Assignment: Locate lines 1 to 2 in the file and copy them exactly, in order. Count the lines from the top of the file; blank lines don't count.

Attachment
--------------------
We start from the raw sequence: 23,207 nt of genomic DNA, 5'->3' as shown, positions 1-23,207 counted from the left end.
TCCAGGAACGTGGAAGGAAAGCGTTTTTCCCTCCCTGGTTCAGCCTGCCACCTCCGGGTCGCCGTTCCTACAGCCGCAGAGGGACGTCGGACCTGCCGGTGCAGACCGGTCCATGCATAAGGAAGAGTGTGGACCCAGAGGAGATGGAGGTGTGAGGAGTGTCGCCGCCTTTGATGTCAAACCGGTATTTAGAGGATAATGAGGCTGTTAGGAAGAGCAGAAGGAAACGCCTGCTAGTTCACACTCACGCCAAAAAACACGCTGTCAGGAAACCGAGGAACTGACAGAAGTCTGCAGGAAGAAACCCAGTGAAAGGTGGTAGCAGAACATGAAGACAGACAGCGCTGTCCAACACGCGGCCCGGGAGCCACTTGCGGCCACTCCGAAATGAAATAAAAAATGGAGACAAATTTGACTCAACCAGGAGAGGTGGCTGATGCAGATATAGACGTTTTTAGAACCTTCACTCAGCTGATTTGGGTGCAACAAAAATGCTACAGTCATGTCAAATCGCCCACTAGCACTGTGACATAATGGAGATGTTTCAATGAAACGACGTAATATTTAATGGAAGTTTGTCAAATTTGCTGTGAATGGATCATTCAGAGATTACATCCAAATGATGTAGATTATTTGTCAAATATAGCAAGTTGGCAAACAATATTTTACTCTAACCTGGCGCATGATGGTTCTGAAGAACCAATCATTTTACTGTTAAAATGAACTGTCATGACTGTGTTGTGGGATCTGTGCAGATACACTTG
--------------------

We start from the raw sequence: 23,207 nt of genomic DNA, 5'->3' as shown, positions 1-23,207 counted from the left end.
TCCAGGAACGTGGAAGGAAAGCGTTTTTCCCTCCCTGGTTCAGCCTGCCACCTCCGGGTCGCCGTTCCTACAGCCGCAGAGGGACGTCGGACCTGCCGGTGCAGACCGGTCCATGCATAAGGAAGAGTGTGGACCCAGAGGAGATGGAGGTGTGAGGAGTGTCGCCGCCTTTGATGTCAAACCGGTATTTAGAGGATAATGAGGCTGTTAGGAAGAGCAGAAGGAAACGCCTGCTAGTTCACACTCACGCCAAAAAACACGCTGTCAGGAAACCGAGGAACTGACAGAAGTCTGCAGGAAGAAACCCAGTGAAAGGTGGTAGCAGAACATGAAGACAGACAGCGCTGTCCAACACGCGGCCCGGGAGCCACTTGCGGCCACTCCGAAATGAAATAAAAAATGGAGACAAATTTGACTCAACCAGGAGAGGTGGCTGATGCAGATATAGACGTTTTTAGAACCTTCACTCAGCTGATTTGGGTGCAACAAAAATGCTACAGTCATGTCAAATCGCCCACTAGCACTGTGACATAATGGAGATGTTTCAATGAAACGACGTAATATTTAATGGAAGTTTGTCAAATTTGCTGTGAATGGATCATTCAGAGATTACATCCAAATGATGTAGATTATTTGTCAAATATAGCAAGTTGGCAAACAATATTTTACTCTAACCTGGCGCATGATGGTTCTGAAGAACCAATCATTTTACTGTTAAAATGAACTGTCATGACTGTGTTGTGGGATCTGTGCAGATACACTTG